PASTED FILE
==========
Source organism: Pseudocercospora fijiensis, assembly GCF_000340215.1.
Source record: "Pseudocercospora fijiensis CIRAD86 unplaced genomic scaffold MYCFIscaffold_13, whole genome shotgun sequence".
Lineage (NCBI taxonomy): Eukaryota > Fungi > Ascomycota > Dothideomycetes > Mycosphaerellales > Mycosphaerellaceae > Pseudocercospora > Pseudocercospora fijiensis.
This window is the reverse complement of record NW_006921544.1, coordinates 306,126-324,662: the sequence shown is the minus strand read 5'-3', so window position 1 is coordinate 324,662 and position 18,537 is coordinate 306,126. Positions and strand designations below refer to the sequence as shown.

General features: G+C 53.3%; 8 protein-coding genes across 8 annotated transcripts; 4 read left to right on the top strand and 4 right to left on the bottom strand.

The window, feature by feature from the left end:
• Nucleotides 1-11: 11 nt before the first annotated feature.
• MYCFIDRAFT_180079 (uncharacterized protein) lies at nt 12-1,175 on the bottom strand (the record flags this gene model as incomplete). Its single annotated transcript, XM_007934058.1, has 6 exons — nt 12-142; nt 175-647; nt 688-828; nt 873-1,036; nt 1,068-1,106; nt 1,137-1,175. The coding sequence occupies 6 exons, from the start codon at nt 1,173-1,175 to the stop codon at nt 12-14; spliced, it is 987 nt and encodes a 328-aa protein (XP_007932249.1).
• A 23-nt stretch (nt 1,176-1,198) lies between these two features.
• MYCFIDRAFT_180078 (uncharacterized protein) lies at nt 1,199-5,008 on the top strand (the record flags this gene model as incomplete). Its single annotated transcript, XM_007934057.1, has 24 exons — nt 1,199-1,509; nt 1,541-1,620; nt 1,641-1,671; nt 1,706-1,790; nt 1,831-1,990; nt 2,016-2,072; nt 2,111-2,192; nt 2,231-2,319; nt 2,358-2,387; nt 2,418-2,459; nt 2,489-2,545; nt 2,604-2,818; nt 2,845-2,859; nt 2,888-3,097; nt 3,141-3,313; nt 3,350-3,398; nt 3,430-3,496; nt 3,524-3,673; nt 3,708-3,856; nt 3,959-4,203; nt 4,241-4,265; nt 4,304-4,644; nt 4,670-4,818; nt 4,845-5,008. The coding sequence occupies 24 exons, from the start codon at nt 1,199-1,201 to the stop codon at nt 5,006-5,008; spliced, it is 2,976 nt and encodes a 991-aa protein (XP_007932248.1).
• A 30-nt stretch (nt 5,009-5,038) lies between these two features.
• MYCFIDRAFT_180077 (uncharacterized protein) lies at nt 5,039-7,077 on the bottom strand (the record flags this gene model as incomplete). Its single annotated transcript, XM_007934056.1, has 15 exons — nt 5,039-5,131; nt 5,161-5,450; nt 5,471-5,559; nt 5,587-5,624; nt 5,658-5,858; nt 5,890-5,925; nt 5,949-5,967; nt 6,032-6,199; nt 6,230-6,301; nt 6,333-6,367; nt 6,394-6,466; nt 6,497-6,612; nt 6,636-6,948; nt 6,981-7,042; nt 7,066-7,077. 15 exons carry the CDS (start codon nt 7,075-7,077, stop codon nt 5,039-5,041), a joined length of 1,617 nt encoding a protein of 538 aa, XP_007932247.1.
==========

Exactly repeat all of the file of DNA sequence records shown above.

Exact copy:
Source organism: Pseudocercospora fijiensis, assembly GCF_000340215.1.
Source record: "Pseudocercospora fijiensis CIRAD86 unplaced genomic scaffold MYCFIscaffold_13, whole genome shotgun sequence".
Lineage (NCBI taxonomy): Eukaryota > Fungi > Ascomycota > Dothideomycetes > Mycosphaerellales > Mycosphaerellaceae > Pseudocercospora > Pseudocercospora fijiensis.
This window is the reverse complement of record NW_006921544.1, coordinates 306,126-324,662: the sequence shown is the minus strand read 5'-3', so window position 1 is coordinate 324,662 and position 18,537 is coordinate 306,126. Positions and strand designations below refer to the sequence as shown.

General features: G+C 53.3%; 8 protein-coding genes across 8 annotated transcripts; 4 read left to right on the top strand and 4 right to left on the bottom strand.

The window, feature by feature from the left end:
• Nucleotides 1-11: 11 nt before the first annotated feature.
• MYCFIDRAFT_180079 (uncharacterized protein) lies at nt 12-1,175 on the bottom strand (the record flags this gene model as incomplete). Its single annotated transcript, XM_007934058.1, has 6 exons — nt 12-142; nt 175-647; nt 688-828; nt 873-1,036; nt 1,068-1,106; nt 1,137-1,175. The coding sequence occupies 6 exons, from the start codon at nt 1,173-1,175 to the stop codon at nt 12-14; spliced, it is 987 nt and encodes a 328-aa protein (XP_007932249.1).
• A 23-nt stretch (nt 1,176-1,198) lies between these two features.
• MYCFIDRAFT_180078 (uncharacterized protein) lies at nt 1,199-5,008 on the top strand (the record flags this gene model as incomplete). Its single annotated transcript, XM_007934057.1, has 24 exons — nt 1,199-1,509; nt 1,541-1,620; nt 1,641-1,671; nt 1,706-1,790; nt 1,831-1,990; nt 2,016-2,072; nt 2,111-2,192; nt 2,231-2,319; nt 2,358-2,387; nt 2,418-2,459; nt 2,489-2,545; nt 2,604-2,818; nt 2,845-2,859; nt 2,888-3,097; nt 3,141-3,313; nt 3,350-3,398; nt 3,430-3,496; nt 3,524-3,673; nt 3,708-3,856; nt 3,959-4,203; nt 4,241-4,265; nt 4,304-4,644; nt 4,670-4,818; nt 4,845-5,008. The coding sequence occupies 24 exons, from the start codon at nt 1,199-1,201 to the stop codon at nt 5,006-5,008; spliced, it is 2,976 nt and encodes a 991-aa protein (XP_007932248.1).
• A 30-nt stretch (nt 5,009-5,038) lies between these two features.
• MYCFIDRAFT_180077 (uncharacterized protein) lies at nt 5,039-7,077 on the bottom strand (the record flags this gene model as incomplete). Its single annotated transcript, XM_007934056.1, has 15 exons — nt 5,039-5,131; nt 5,161-5,450; nt 5,471-5,559; nt 5,587-5,624; nt 5,658-5,858; nt 5,890-5,925; nt 5,949-5,967; nt 6,032-6,199; nt 6,230-6,301; nt 6,333-6,367; nt 6,394-6,466; nt 6,497-6,612; nt 6,636-6,948; nt 6,981-7,042; nt 7,066-7,077. 15 exons carry the CDS (start codon nt 7,075-7,077, stop codon nt 5,039-5,041), a joined length of 1,617 nt encoding a protein of 538 aa, XP_007932247.1.